- Windows Server 2003, 2008 and 2008 R2
- 32-bit & 64-bit versions
- Windows Vista and Windows 7
- Enterprise and Ultimate Editions only
- 32-bit & 64-bit versions
The nice thing about VMware’s memory management is that much of it happens outside the guest OS, and therefore is offered to a much wider range of guest operating systems. VMware produces the balloon driver itself for a much more diverse range of operating systems as well.
Still room for improvement
As I’ve said before, Dynamic Memory is a welcome addition to Hyper-V, especially given Microsoft’s previous less-than-stellar showing in this critical aspect of virtualization. There are still some important limitations to be aware of, however.
One concern is that virtual machines with Hyper-V R2 SP1 can demand more memory than is physically present. Therefore, Microsoft had to change the way the parent partition is granted memory (something that is sometimes referred to as the “root reserve”). Without these changes the VMs could potentially cause degraded performance to the management of the physical server.
Dynamic Memory is a welcome addition to Hyper-V, especially given Microsoft’s previous less-than-stellar showing in this critical aspect of virtualization.
Mike Laverick, Expert and author
Other hypervisor vendors like VMware have been dealing with this issue for some time. In ESX Classic, for example, the Service Console receives a reservation of memory relative to the total amount of memory on the system. In Hyper-V R2 SP1, a reservation is made in the Microsoft registry. This registry key will allow Windows admins to adjust the default memory allocation.
Paradoxically, this could cause existing Hyper-V customers some problems if they apply SP1 to an existing Hyper-V server as they might find that fewer VMs are powered on than before. This is because after the reboot, the new registry setting reserves memory to the parent partition, which affectively reduces the total amount of RAM available for the VMs. It’s an issue that’s going to affect a small number of customers who run Hyper-V hosts near the maximum load.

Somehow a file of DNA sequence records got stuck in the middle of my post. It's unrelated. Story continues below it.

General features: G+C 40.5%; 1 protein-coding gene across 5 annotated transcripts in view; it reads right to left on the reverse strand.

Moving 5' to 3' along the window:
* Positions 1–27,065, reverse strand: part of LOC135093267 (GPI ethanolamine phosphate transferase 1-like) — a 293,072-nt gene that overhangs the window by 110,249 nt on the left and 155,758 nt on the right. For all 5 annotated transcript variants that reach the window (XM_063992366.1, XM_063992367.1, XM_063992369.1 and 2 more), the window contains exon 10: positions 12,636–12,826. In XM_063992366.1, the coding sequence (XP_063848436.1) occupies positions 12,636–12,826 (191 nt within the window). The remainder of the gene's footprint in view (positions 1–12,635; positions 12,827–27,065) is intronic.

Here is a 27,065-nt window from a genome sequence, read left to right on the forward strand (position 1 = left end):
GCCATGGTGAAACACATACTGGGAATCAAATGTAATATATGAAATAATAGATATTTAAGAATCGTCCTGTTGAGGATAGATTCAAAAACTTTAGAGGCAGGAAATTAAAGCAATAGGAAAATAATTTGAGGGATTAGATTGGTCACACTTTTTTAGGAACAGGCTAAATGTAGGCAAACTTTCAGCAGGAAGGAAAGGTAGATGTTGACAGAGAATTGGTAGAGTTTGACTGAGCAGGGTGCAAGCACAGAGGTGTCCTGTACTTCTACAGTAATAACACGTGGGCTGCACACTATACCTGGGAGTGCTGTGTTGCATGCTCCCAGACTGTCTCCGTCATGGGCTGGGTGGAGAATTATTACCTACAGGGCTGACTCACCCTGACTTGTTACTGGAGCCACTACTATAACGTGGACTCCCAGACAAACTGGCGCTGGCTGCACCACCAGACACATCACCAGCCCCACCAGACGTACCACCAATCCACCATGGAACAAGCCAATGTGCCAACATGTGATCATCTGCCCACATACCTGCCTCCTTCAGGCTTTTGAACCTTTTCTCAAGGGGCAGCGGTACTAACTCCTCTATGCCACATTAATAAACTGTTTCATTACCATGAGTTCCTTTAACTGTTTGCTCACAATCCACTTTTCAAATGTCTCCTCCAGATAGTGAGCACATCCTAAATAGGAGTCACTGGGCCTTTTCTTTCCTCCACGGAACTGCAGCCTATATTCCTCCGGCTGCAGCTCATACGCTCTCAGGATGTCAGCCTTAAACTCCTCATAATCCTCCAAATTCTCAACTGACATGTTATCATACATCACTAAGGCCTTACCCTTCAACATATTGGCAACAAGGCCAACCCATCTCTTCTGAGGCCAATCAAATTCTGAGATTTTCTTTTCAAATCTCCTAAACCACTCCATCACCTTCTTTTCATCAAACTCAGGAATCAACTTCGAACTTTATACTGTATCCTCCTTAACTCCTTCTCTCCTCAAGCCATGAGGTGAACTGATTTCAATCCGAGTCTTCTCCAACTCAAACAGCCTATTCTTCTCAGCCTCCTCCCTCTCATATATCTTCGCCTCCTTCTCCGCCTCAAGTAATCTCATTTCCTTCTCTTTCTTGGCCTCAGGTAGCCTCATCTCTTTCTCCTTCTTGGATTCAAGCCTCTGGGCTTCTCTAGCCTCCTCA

Another issue is that while Hyper-V R2 SP1 allows the buffer and priority settings to be changed on the fly with the VM powered on, it’s still not possible to increase or decrease the startup or maximum memory values. Most cautious admins will set a maximum much lower than the default of 64 GB, which means that if a VM reaches its maximum and uses all of its buffers, they will have no choice but to power off the VM and add more memory manually.
This limitation somewhat taints the claim that Hyper-V and Citrix XenServer are “dynamic”. For me, it means that we are back to chasing our tails again in some respects. What exactly is the right amount to set for the maximum? That could only be decided by knowing your application well and right-sizing it, just as countless VMware admins have been doing since ESX 2.
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ABOUT THE EXPERT
Mike Laverick (VCP) is an award-winning expert and author who has been involved with the VMware community since 2003. He is a VMware forum moderator and member of the London VMware User Group Steering Committee. Laverick is the owner and author of the virtualization website and blog RTFM Education, where he publishes free guides and utilities aimed at VMware ESX/VirtualCenter users.